Diffusion indices on magnetic resonance imaging and neuropsychological performance in amnestic mild cognitive impairment
Rose, S. E., McMahon, K. L., Janke, A. L., O'Dowd, B., de Zubicaray, G., Strudwick, M. W., & Chalk, J. B. (2006) Diffusion indices on magnetic resonance imaging and neuropsychological performance in amnestic mild cognitive impairment. Journal of Neurology, Neurosurgery and Psychiatry, 77(10), pp. 1122-1128.
Background: Magnetic resonance diffusion tensor imaging (DTI) shows promise in the early detection of microstructural pathophysiological changes in the brain. Objectives: To measure microstructural differences in the brains of participants with amnestic mild cognitive impairment (MCI) compared with an age-matched control group using an optimised DTI technique with fully automated image analysis tools and to investigate the correlation between diffusivity measurements and neuropsychological performance scores across groups. Methods: 34 participants (17 participants with MCI, 17 healthy elderly adults) underwent magnetic resonance imaging (MRI)-based DTI. To control for the effects of anatomical variation, diffusion images of all participants were registered to standard anatomical space. Significant statistical differences in diffusivity measurements between the two groups were determined on a pixel-by-pixel basis using gaussian random field theory. Results: Significantly raised mean diffusivity measurements (p<0.001) were observed in the left and right entorhinal cortices (BA28), posterior occipital-parietal cortex (BA18 and BA19), right parietal supramarginal gyrus (BA40) and right frontal precentral gyri (BA4 and BA6) in participants with MCI. With respect to fractional anisotropy, participants with MCI had significantly reduced measurements (p<0.001) in the limbic parahippocampal subgyral white matter, right thalamus and left posterior cingulate. Pearson's correlation coefficients calculated across all participants showed significant correlations between neuropsychological assessment scores and regional measurements of mean diffusivity and fractional anisotropy. Conclusions: DTI-based diffusivity measures may offer a sensitive method of detecting subtle microstructural brain changes associated with preclinical Alzheimer's disease.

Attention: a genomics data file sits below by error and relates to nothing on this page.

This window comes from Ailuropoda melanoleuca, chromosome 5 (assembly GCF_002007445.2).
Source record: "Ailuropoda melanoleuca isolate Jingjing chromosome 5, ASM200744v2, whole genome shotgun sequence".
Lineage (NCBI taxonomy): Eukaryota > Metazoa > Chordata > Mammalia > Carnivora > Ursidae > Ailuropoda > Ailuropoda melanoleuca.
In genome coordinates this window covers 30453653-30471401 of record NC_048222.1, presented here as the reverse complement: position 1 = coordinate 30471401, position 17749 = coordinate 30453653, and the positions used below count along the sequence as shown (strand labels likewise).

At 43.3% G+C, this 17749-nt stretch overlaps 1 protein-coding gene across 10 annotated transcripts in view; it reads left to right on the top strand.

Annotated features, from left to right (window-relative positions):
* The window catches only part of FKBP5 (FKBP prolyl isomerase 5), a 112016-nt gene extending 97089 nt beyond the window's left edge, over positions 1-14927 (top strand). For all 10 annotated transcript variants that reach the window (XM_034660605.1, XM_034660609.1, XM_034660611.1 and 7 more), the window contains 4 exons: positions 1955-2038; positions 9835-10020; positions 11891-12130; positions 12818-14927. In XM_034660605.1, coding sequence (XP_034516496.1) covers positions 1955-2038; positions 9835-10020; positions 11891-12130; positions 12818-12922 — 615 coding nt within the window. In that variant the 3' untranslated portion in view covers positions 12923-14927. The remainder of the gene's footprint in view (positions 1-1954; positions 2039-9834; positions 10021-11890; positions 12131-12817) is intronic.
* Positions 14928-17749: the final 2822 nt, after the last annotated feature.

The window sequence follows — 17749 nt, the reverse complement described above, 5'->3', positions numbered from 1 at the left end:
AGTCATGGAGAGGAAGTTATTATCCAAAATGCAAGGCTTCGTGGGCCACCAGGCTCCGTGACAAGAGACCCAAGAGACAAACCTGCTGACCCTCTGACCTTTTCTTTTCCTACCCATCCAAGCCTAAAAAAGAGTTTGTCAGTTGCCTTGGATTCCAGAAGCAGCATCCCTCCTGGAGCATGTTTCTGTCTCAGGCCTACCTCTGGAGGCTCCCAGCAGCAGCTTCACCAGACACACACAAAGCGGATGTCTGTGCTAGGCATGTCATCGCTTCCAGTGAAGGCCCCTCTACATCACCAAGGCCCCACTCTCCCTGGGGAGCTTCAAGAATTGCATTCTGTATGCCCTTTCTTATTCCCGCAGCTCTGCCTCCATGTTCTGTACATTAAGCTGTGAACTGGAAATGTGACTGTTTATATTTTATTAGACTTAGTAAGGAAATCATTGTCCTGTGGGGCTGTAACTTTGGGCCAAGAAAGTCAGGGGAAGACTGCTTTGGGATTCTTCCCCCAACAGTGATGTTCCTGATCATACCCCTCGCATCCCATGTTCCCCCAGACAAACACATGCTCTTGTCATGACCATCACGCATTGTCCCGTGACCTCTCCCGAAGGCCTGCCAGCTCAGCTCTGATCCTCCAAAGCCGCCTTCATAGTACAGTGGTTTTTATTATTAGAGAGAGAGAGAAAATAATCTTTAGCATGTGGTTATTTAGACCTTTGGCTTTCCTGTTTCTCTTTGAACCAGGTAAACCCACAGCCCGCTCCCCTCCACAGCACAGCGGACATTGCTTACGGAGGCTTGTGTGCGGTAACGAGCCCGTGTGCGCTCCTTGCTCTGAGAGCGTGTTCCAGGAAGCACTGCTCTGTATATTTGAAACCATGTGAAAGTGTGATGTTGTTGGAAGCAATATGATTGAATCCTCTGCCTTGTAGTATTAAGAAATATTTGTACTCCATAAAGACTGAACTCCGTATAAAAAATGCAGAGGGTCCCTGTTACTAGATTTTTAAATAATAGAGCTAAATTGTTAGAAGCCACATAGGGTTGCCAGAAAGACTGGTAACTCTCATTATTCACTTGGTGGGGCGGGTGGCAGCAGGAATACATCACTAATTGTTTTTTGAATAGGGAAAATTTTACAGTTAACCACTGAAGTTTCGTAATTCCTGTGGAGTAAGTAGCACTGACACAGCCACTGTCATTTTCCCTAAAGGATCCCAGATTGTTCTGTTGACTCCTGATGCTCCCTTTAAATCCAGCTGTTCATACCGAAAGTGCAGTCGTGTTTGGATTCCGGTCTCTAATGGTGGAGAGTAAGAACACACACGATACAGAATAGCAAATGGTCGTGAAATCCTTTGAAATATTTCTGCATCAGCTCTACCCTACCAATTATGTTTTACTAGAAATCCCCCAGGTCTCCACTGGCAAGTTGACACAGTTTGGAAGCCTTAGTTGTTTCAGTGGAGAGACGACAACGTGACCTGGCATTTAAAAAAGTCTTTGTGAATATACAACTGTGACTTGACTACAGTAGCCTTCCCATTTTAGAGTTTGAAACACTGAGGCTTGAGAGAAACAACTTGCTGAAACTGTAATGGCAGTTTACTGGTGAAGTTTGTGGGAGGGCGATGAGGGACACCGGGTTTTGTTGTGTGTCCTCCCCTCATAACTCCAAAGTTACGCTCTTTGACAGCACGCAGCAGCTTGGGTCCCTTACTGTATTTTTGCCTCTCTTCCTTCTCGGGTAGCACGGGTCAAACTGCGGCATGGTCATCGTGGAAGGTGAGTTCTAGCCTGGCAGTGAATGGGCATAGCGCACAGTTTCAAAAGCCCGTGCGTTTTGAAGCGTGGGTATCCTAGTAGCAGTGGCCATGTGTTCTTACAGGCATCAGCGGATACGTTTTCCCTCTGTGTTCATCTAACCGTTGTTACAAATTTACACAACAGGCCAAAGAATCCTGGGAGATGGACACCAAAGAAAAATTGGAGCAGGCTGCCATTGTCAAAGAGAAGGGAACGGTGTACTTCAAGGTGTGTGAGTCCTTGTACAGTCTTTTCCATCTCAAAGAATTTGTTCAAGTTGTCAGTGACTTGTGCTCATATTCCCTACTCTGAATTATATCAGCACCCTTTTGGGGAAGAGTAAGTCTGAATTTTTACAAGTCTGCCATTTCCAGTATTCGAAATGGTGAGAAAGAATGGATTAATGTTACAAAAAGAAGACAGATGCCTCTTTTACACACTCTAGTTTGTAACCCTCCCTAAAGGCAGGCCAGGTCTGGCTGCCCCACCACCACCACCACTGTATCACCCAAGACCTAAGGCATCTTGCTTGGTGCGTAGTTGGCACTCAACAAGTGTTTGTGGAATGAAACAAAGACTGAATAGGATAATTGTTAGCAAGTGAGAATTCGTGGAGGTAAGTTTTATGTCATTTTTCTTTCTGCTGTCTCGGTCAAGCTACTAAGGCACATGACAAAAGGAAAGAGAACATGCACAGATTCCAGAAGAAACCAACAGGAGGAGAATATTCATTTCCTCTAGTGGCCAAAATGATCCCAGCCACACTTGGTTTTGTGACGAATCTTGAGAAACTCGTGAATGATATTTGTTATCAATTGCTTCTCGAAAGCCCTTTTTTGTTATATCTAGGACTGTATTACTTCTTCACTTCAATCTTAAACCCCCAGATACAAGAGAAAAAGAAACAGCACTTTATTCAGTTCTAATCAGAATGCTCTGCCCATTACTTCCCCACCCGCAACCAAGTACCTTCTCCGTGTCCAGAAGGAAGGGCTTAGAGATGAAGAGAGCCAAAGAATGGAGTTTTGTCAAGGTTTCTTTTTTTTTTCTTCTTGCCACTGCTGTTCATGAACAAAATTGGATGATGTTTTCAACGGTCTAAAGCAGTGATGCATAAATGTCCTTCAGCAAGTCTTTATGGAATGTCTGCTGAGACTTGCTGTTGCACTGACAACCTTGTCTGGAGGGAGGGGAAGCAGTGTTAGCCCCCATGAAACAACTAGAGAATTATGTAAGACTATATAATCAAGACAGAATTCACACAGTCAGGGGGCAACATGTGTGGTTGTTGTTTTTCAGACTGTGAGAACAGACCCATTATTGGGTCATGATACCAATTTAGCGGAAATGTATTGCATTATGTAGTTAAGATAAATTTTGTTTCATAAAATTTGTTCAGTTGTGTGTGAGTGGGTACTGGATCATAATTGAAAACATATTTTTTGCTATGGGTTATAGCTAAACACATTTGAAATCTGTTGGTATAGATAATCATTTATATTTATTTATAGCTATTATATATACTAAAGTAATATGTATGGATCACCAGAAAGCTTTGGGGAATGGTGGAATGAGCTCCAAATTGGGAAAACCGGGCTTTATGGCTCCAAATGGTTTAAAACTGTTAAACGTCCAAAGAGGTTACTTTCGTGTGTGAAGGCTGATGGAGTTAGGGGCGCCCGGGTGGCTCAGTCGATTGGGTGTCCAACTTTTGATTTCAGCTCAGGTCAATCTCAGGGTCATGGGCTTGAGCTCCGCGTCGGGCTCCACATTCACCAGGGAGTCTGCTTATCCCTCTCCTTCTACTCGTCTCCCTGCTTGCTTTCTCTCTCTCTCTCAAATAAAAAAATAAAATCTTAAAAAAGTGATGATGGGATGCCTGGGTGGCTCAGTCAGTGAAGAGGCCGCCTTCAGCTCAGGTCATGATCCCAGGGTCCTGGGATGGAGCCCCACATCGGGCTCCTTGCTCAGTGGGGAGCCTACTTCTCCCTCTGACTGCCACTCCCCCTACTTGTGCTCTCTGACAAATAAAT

Impact and interest:
Citation counts are sourced monthly from and citation databases.
These databases contain citations from different subsets of available publications and different time periods and thus the citation count from each is usually different. Some works are not in either database and no count is displayed. Scopus includes citations from articles published in 1996 onwards, and Web of Science® generally from 1980 onwards.
Citations counts from theindexing service can be viewed at the linked Google Scholar™ search.
|Item Type:||Journal Article|
|Divisions:||Current > QUT Faculties and Divisions > Faculty of Health
Current > Institutes > Institute of Health and Biomedical Innovation
|Copyright Owner:||Copyright 2006 BMJ|
|Deposited On:||04 Sep 2015 01:04|
|Last Modified:||04 Sep 2015 01:04|
Repository Staff Only: item control page